CH405 Dynamics of Chemical Reactions: Introduction to Modern Experimental Method

CH405 Dynamics of Chemical Reactions: Introduction to Modern Experimental Method

CH405 Dynamics of Chemical Reactions: Introduction to Modern Experimental Method

James, Terry, Morning Host, Co-Founder has reference to this Academic Journal, PHwiki organized this Journal CH405 Dynamics of Chemical Reactions: Introduction to Modern Experimental Methods Assessment methods Oral presentation 5th December 9:05 – 11:55 B209 Type of assessment Length % weighting Examinations 1.5 Hours 80 Oral Presentation 20 Assessment methods ORAL PRESENTATION FOR CH405 You have been given a research article or letter relating to material or techniques covered in the module. You are required to critically read the article in addition to prepare a 10 minutes presentation as long as a non specialist audience, containing the following elements (in any order you deem appropriate): 1) The context of the article is explained 2) The main findings are described 3) The methodology used by the investigators is outlined 3-4 minutes of discussion (based on questions asked to you by lecturers or other students) will follow your presentation. You should be able to provide clarification on any aspect you decided to include in the presentation.

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5 lectures VGS The LASER in addition to its properties Laser based techniques Examples of modern techniques through pioneering studies: Photodissociation: Femtochemistry High Rydberg Time of Flight The LASER Reminder Light: Electromagnetic radiation Sinusoidally oscillating electric in addition to magnetic fields LASER light – Special properties High directionality High intensity Can be highly monochromatic Can be continuous or very short pulsed Highly polarised (all E vectors aligned) Light Amplification by the Stimulated Emission of Radiation

Interaction of light / matter Absorption Photon lost Sample absorbs energy E1 E2 n1 n2 Rate of absorption ()n1 Rate of absorption = B12()n1 B12 is the Einstein coefficient as long as absorption Interaction of light / matter Spontaneous Emission Photon created Sample emits (loses) energy n1 n2 Rate of spontaneous emission n2 Rate of spontaneous emission = A21n2 A21 is the Einstein coefficient as long as spontaneous emission Interaction of light / matter Stimulated Emission Photon created Sample emits (loses) energy The stimulated emission is monochromatic in addition to in phase with the same polarization as the stimulating photon n1 n2 E1 E2 Rate of stimulated emission ()n2 Rate of stimulated emission = B21()n2 B21 is the Einstein coefficient as long as stimulated emission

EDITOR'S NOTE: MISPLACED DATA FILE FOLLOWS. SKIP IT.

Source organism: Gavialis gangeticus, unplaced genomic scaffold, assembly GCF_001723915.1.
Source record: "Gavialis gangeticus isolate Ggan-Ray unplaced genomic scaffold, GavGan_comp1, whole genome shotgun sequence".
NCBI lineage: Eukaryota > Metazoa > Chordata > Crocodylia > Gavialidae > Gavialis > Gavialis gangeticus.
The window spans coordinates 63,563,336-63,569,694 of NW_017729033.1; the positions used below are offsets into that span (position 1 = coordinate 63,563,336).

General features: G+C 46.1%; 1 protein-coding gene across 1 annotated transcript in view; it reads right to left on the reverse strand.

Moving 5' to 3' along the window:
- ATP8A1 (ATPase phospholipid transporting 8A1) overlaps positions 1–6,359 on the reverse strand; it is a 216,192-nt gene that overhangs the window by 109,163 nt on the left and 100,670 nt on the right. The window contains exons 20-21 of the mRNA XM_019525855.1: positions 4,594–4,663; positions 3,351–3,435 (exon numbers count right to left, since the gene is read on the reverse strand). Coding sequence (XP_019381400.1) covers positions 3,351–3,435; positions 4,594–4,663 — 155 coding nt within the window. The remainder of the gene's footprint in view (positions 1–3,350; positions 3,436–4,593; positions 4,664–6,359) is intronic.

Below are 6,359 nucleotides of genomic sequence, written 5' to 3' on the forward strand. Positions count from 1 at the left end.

Einstein coefficients: It can be shown that actually there is only one independent Einstein coefficient: LASER radiation is dominated by stimulated emission i.e., B21 = B12 = CA21 At eqm, rate absn = rate st. em + rate sp. em B12()n1 = B21()n2 + A21n2 i.e., () = A21 B12 eh/kt – B21 Recall n2 n1 = e-E/kt Yet Planck’s law states () = 8h3 . 1 eh /kt -1 c3 Conditions as long as LASER Action Stimulated emission to dominate spontaneous emission Want more photons out than are absorbed Feedback Amplification in a fixed direction These impose requirements : A) If stim. Emission is to dominate absorption, we need rate of stim. Emission >> rate of absorption i.e., But as long as systems in equilibrium, n2/n1 is given by the Boltzmann Law: which as long as all temperatures gives n2 < n1. In other words we require population inversion B21()n2 B12()n1 >> 1 i.e., n2 n1 >> 1